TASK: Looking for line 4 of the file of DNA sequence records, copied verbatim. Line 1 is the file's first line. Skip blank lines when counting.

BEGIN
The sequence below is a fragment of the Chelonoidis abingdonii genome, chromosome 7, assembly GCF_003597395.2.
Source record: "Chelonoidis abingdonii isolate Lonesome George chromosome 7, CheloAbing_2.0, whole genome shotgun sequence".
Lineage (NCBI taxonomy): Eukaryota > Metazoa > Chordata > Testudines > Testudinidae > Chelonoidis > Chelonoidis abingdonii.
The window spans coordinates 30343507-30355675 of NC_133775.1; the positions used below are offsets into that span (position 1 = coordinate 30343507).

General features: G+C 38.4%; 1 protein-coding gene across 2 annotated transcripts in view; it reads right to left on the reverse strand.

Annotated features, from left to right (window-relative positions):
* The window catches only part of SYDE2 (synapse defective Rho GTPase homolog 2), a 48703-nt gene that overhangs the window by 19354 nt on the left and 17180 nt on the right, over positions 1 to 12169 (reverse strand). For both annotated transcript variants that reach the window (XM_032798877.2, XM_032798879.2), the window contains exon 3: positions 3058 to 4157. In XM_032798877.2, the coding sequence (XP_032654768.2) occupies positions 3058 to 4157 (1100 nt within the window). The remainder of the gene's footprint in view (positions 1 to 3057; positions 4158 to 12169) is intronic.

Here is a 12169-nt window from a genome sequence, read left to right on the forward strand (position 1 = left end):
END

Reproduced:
The window spans coordinates 30343507-30355675 of NC_133775.1; the positions used below are offsets into that span (position 1 = coordinate 30343507).